Karkloof Conservation Centre
March was a wonderful month at the bird hides with the warm and sunny weather. The birds were active and people rarely left here disappointed. Some even fell in love with the pesky Egyptian and Spur-winged Geese. The crane sightings were abundant with a pair of Wattled Cranes hanging around the Loskop pan in the fields. There were also groups of 7 or 8 seen at the pan. There was a sighting of a Blue Crane in the fields behind the Loskop pan and flocks of about 42 – 47 Grey Crowned Cranes on Gartmore farm near Charlie’s dairy. The bird of the year 2012 is the African Fish-Eagle who vocalized their presence so beautifully. African Marsh-Harriers as well as Long-crested Eagles were also present.
We had a playground full of chicks in the water, swimming in a row or learning how to forage. These included Red-billed Teal, Little Grebes, Common Moorhen, and Yellow-billed Ducks – as well as the geese. There were also a family of Black Crakes who were frequenting the area in front of Gartmore hide.
Some of the special birds seen were the African Rail, the African Shelduck, White-backed Ducks, a good number of Diderick’s Cuckoo, and a Yellow-billed Egret. We again had visitors say they saw the Lesser moorhen. There were also about 19 Bald Ibis foraging in the fields of Loskop farm. We had good sightings of the Giant Kingfisher. The Pied Kingfishers were amusing little kids who enjoy seeing them dive for fish.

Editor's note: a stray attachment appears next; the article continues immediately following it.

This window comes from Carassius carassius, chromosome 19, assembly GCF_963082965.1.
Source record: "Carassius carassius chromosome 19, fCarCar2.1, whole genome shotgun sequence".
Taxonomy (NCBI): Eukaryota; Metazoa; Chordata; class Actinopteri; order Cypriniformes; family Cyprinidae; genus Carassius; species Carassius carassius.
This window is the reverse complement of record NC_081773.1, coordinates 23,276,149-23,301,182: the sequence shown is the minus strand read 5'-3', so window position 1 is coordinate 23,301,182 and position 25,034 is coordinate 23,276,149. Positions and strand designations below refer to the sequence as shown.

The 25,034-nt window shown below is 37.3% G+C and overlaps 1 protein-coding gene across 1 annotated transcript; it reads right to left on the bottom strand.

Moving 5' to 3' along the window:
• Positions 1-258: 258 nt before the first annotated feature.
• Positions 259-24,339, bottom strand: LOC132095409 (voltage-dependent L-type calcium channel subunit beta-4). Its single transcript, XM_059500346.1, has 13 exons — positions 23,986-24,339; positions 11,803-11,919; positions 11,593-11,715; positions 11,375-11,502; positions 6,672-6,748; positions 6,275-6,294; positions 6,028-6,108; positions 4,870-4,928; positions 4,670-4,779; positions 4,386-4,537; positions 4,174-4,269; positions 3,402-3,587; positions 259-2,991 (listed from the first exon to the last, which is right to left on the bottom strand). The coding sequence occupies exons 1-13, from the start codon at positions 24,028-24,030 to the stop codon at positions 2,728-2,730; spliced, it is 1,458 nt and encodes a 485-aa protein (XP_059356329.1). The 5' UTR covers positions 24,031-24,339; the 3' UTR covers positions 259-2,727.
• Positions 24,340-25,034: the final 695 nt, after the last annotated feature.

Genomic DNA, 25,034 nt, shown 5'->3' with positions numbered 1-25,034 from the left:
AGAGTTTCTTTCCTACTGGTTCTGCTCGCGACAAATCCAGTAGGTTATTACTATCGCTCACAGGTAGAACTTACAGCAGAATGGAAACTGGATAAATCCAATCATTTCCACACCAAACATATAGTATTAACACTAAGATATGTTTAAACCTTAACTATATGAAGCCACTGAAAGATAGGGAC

On the Loskop pan, a Reed Cormorant caught a nice big fish, as it swam to the edge of the pan, a Grey Heron flew and attacked it, causing the cormorant to drop its food. The heron did not, however, steal the fish from it. African Darters are seen more often on the 2 pans. Black-headed Herons have been abundant and were seen in flocks of 6-9. There were also a few juveniles in the mix. A Common Fiscal was attacked by a White-throated Swallow. Barn Swallows and Lesser Striped Swallows were also present. Common Reedbuck and Reed Frogs were also seen by visitors. Other sightings include: Red-knobbed Coots, White-faced Ducks, African Stonechat, Fork-tailed Drongo, Levaillant’s Cisticola, Pin-tailed Whydah’s, Common Waxbills, Red-billed Quelea, Cape Wagtail, Fan-tailed Widowbirds, Red-collared Widowbirds, Long-tailed Widowbirds, Cape Turtle Dove, Speckled Pigeon, Cape Crow, Blacksmith Lapwings, Pied Crow, Southern Red Bishops and Guinea Fowl.
The bird ringing went well this month. The Barn Swallows (4) were welcomed the morning with a flying show which was a perfect start to the day. I managed to ring 100 birds with 27 of these being the Barn Swallows and 35 being Red-billed Quelea. We had some specials such as a Zitting Cisticola, Yellow-fronted Canary and a Lesser Swamp-Warbler. We had Cape and Village Weavers, African Reed-Warblers, a Little Rush-Warbler, Bronze Mannikin’s, Southern Red Bishops, Fan-tailed Widowbirds and Levaillant’s Cisticolas. A juvenile African Paradise-Flycatcher (5) was also on the list. This is the first time I have seen one at the Conservation Centre and hasn’t been sighted by visitors in quite a long time.
This photo of a Pied Kingfisher was taken at the hides earlier this week by guests of ours – Alan & Jenny Beadle from the U.K. They had a marvelous time watching this Kingfisher catch and eat it’s Sushi. We haven’t seen anything of any consequence on the farm for a while. The cranes will come back as soon as we have combined the maize which will be within the next month. I saw 7 Grey-crowned cranes fly over earlier this morning, heading towards the vleis on the top.